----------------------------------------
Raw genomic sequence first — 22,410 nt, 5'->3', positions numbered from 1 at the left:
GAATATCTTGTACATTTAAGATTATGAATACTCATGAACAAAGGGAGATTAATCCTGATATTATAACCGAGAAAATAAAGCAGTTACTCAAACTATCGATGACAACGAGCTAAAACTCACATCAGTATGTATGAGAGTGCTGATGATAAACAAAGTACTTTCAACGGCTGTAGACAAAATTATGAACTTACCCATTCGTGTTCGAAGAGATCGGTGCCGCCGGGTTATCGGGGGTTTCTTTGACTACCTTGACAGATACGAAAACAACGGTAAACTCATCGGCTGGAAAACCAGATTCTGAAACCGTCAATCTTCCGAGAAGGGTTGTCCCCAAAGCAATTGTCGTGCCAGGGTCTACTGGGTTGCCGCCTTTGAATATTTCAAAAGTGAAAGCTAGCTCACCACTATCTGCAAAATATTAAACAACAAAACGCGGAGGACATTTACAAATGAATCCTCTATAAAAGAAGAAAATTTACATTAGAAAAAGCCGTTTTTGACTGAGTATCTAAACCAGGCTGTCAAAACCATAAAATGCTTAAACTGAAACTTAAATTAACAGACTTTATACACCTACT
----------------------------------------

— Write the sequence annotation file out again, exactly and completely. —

Raw genomic sequence first — 22,410 nt, 5'->3', positions numbered from 1 at the left:
GAATATCTTGTACATTTAAGATTATGAATACTCATGAACAAAGGGAGATTAATCCTGATATTATAACCGAGAAAATAAAGCAGTTACTCAAACTATCGATGACAACGAGCTAAAACTCACATCAGTATGTATGAGAGTGCTGATGATAAACAAAGTACTTTCAACGGCTGTAGACAAAATTATGAACTTACCCATTCGTGTTCGAAGAGATCGGTGCCGCCGGGTTATCGGGGGTTTCTTTGACTACCTTGACAGATACGAAAACAACGGTAAACTCATCGGCTGGAAAACCAGATTCTGAAACCGTCAATCTTCCGAGAAGGGTTGTCCCCAAAGCAATTGTCGTGCCAGGGTCTACTGGGTTGCCGCCTTTGAATATTTCAAAAGTGAAAGCTAGCTCACCACTATCTGCAAAATATTAAACAACAAAACGCGGAGGACATTTACAAATGAATCCTCTATAAAAGAAGAAAATTTACATTAGAAAAAGCCGTTTTTGACTGAGTATCTAAACCAGGCTGTCAAAACCATAAAATGCTTAAACTGAAACTTAAATTAACAGACTTTATACACCTACT